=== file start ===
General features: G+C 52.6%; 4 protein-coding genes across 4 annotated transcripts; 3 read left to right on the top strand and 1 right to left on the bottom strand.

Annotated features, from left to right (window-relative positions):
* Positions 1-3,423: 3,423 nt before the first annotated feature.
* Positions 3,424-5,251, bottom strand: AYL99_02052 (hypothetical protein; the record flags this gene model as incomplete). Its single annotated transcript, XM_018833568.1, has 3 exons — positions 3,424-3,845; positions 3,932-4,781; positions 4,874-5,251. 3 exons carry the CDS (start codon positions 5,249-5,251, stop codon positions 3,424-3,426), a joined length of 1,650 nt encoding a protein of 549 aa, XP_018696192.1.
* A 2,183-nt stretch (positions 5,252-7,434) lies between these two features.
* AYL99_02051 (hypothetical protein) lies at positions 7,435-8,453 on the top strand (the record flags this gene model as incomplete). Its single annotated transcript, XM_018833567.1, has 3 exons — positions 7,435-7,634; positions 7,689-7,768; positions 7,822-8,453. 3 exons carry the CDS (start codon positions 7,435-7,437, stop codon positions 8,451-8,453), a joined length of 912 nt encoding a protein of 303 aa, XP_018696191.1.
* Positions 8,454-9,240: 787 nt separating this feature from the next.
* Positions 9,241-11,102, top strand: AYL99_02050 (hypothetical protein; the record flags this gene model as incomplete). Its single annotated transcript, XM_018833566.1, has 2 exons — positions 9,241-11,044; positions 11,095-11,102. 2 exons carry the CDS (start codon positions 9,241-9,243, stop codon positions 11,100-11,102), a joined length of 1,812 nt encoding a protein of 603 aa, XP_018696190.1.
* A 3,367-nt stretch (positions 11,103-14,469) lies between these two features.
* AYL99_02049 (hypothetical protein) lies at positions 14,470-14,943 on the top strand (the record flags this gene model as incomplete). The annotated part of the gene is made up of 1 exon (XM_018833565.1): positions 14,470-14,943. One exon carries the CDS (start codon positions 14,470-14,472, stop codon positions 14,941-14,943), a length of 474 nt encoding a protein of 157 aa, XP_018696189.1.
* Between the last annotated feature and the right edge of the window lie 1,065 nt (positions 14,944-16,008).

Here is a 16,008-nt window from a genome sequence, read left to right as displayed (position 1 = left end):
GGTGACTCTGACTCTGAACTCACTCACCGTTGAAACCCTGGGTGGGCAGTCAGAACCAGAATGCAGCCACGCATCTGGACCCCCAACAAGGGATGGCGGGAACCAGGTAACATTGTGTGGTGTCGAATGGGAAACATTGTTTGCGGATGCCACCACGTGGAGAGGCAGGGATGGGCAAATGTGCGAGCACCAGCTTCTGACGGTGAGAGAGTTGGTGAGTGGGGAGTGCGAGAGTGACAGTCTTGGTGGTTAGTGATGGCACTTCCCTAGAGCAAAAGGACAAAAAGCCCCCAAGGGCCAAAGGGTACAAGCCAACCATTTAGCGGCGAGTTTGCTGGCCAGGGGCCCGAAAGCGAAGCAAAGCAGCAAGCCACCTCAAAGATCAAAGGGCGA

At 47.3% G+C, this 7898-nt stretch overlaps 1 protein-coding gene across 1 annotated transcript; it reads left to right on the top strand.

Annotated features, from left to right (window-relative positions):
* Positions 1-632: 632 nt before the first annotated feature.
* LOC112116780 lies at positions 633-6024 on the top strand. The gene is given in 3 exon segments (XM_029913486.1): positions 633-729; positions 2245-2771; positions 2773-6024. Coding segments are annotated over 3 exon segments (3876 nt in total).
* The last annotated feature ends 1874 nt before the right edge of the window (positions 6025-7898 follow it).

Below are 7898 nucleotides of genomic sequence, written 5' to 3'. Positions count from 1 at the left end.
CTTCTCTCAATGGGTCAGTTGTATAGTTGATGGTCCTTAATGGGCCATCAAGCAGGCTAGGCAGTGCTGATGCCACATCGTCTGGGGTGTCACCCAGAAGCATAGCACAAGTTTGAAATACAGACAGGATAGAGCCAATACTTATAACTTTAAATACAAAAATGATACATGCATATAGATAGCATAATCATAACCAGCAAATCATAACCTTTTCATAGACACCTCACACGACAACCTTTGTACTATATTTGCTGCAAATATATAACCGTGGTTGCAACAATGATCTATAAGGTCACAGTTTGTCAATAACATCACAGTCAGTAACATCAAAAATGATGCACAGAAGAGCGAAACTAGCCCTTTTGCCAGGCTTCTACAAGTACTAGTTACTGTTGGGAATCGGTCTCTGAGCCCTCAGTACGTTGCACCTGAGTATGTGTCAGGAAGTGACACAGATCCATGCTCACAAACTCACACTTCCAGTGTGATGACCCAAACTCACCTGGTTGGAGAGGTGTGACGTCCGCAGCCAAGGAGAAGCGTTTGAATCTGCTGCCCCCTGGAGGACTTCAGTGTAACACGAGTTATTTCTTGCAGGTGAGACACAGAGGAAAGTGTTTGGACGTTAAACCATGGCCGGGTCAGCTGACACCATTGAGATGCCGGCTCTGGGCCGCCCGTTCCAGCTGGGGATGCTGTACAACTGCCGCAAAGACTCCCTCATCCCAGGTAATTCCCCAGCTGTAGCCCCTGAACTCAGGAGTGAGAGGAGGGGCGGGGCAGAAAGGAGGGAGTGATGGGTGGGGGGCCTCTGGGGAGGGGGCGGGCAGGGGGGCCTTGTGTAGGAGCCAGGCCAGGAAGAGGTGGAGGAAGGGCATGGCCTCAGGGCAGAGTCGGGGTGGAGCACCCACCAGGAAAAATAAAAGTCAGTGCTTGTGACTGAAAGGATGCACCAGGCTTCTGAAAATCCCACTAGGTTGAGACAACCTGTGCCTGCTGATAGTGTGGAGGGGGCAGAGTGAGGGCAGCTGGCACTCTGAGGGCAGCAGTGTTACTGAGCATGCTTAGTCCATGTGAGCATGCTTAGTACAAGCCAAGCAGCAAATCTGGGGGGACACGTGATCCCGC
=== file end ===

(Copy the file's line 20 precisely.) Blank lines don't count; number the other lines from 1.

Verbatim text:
CTTCTCTCAATGGGTCAGTTGTATAGTTGATGGTCCTTAATGGGCCATCAAGCAGGCTAGGCAGTGCTGATGCCACATCGTCTGGGGTGTCACCCAGAAGCATAGCACAAGTTTGAAATACAGACAGGATAGAGCCAATACTTATAACTTTAAATACAAAAATGATACATGCATATAGATAGCATAATCATAACCAGCAAATCATAACCTTTTCATAGACACCTCACACGACAACCTTTGTACTATATTTGCTGCAAATATATAACCGTGGTTGCAACAATGATCTATAAGGTCACAGTTTGTCAATAACATCACAGTCAGTAACATCAAAAATGATGCACAGAAGAGCGAAACTAGCCCTTTTGCCAGGCTTCTACAAGTACTAGTTACTGTTGGGAATCGGTCTCTGAGCCCTCAGTACGTTGCACCTGAGTATGTGTCAGGAAGTGACACAGATCCATGCTCACAAACTCACACTTCCAGTGTGATGACCCAAACTCACCTGGTTGGAGAGGTGTGACGTCCGCAGCCAAGGAGAAGCGTTTGAATCTGCTGCCCCCTGGAGGACTTCAGTGTAACACGAGTTATTTCTTGCAGGTGAGACACAGAGGAAAGTGTTTGGACGTTAAACCATGGCCGGGTCAGCTGACACCATTGAGATGCCGGCTCTGGGCCGCCCGTTCCAGCTGGGGATGCTGTACAACTGCCGCAAAGACTCCCTCATCCCAGGTAATTCCCCAGCTGTAGCCCCTGAACTCAGGAGTGAGAGGAGGGGCGGGGCAGAAAGGAGGGAGTGATGGGTGGGGGGCCTCTGGGGAGGGGGCGGGCAGGGGGGCCTTGTGTAGGAGCCAGGCCAGGAAGAGGTGGAGGAAGGGCATGGCCTCAGGGCAGAGTCGGGGTGGAGCACCCACCAGGAAAAATAAAAGTCAGTGCTTGTGACTGAAAGGATGCACCAGGCTTCTGAAAATCCCACTAGGTTGAGACAACCTGTGCCTGCTGATAGTGTGGAGGGGGCAGAGTGAGGGCAGCTGGCACTCTGAGGGCAGCAGTGTTACTGAGCATGCTTAGTCCATGTGAGCATGCTTAGTACAAGCCAAGCAGCAAATCTGGGGGGACACGTGATCCCGC